Peripheral Blood Monocyte-Derived Immature Dendritic Cells, Frozen
Dendritic cells (DCs) form a critical interface between innate and adaptive immunity. DCs continuously sample their environment for antigens by means of endocytosis. Referred to as an antigen-presenting cell (APC), DCs capture, process and present these antigens to naïve T-helper cells to initiate an immune response. There is great heterogeneity in DC phenotypes due to their stage of differentiation or according to their response and interaction with cytokines and/or growth factors in their microenvironment. This can make isolating a specific subset of DCs challenging. Additionally, each subset is rare in number, compounding the difficulty in isolating these cells. Culturing of CD14+ monocytes in the presence of specific growth factors and cytokines can induce differentiation into immature DCs (iDC), known as monocyte-derived immature dendritic cells (MoDCs). Cultured immature dendritic cells remove the phenotype heterogeneity issue as well as the rarity of these cells.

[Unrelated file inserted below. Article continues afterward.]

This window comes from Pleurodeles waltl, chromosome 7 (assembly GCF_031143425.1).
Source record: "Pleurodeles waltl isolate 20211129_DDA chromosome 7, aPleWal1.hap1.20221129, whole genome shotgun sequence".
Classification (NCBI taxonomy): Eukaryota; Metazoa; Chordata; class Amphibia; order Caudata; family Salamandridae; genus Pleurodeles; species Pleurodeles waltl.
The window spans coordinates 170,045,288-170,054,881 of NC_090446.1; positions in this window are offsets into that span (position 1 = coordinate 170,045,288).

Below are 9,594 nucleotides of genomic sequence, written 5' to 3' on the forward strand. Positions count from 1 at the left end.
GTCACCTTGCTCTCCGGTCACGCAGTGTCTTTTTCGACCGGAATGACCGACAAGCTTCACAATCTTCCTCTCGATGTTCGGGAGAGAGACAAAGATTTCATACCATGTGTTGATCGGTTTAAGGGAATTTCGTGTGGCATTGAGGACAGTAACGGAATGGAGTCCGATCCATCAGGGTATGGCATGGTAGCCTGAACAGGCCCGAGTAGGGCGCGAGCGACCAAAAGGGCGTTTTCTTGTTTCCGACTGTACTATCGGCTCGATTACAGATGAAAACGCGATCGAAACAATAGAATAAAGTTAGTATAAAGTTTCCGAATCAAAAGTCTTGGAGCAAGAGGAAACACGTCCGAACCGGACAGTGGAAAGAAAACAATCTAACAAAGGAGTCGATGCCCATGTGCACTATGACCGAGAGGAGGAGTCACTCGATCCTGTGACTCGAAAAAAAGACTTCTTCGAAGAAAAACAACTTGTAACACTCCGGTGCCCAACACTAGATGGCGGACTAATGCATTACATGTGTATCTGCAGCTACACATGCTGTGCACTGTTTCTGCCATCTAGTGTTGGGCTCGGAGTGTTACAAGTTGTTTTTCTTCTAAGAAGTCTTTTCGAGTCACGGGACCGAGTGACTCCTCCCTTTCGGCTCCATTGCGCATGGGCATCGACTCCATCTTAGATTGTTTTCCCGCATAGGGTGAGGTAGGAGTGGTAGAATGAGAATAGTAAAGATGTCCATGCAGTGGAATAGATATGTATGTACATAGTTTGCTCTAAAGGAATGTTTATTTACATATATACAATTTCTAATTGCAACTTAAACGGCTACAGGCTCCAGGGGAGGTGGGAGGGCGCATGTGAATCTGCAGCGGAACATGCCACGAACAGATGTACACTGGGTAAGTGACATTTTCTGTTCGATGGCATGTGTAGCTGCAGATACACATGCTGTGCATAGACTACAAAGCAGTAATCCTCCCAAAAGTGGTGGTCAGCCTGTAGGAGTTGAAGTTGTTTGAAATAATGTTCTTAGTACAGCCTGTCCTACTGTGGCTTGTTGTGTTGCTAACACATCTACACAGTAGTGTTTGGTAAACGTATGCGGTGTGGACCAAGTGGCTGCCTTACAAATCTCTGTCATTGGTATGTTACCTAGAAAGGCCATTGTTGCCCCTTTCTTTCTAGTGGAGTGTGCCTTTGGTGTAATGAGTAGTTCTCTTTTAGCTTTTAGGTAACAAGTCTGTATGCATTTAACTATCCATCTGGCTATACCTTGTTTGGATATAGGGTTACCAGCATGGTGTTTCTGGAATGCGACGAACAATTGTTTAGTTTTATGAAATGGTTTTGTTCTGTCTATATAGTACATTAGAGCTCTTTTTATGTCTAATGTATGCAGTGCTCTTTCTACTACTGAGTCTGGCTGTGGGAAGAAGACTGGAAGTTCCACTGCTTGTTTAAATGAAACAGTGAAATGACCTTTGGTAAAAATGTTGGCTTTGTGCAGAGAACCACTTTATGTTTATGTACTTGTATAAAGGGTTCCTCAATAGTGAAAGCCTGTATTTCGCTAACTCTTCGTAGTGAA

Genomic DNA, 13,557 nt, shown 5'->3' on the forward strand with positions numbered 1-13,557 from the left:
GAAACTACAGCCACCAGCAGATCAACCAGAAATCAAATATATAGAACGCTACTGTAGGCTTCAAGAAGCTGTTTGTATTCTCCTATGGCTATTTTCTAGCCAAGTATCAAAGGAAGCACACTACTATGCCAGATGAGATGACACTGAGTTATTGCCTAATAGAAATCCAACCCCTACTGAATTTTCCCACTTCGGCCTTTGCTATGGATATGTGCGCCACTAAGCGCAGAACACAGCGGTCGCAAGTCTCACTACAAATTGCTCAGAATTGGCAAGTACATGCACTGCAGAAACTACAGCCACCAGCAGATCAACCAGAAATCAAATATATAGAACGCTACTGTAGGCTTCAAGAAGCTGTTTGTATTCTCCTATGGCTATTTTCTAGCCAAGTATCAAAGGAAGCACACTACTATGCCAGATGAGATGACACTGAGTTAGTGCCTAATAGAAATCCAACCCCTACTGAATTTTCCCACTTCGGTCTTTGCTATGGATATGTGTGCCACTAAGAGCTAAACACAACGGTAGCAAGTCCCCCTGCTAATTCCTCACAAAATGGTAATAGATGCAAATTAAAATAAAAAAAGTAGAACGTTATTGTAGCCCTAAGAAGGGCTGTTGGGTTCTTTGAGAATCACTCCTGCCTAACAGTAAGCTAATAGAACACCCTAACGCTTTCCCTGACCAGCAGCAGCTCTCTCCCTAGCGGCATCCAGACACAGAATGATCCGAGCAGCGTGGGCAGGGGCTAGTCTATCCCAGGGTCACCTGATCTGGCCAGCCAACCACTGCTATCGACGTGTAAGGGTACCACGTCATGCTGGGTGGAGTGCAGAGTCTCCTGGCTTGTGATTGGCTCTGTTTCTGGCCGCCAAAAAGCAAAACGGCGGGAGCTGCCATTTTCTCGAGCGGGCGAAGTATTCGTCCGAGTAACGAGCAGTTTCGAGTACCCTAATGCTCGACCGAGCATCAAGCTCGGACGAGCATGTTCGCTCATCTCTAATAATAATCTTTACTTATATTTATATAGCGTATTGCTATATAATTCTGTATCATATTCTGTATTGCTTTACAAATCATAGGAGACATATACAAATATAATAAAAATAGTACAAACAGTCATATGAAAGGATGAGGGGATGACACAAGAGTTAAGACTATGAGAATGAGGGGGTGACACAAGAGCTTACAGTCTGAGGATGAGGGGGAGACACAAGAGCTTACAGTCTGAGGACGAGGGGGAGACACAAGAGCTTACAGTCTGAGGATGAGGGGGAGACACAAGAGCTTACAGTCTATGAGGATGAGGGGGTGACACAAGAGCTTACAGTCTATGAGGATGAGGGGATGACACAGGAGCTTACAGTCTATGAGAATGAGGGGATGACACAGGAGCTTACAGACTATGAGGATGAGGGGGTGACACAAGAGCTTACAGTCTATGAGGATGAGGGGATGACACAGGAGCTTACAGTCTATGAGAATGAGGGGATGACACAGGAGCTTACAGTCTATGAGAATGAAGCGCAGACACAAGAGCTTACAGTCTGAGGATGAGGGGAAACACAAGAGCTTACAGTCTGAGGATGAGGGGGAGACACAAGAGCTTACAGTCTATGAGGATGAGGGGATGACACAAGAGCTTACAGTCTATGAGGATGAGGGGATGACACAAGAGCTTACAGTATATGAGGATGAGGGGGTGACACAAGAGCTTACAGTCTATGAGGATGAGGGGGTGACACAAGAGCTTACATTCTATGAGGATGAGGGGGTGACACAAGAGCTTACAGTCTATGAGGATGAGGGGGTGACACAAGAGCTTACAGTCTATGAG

Human peripheral blood monocyte-derived immature dendritic cells are derived from negatively selected monocytes. Non-monocytes are labeled and depleted from the peripheral blood mononuclear cell population using immunomagnetic particles leaving purified, untouched monocytes. Untouched monocytes are cultured for 4-5 days in culture medium containing 10% FBS plus GM-CSF and IL-4. After culture, cells are checked for the expression of CD11c, HLA-DR, and CD83 and the lack of CD14 expression by flow cytometry before cryopreservation.
Cells were obtained using Institutional Review Board (IRB) approved consent forms and protocols.
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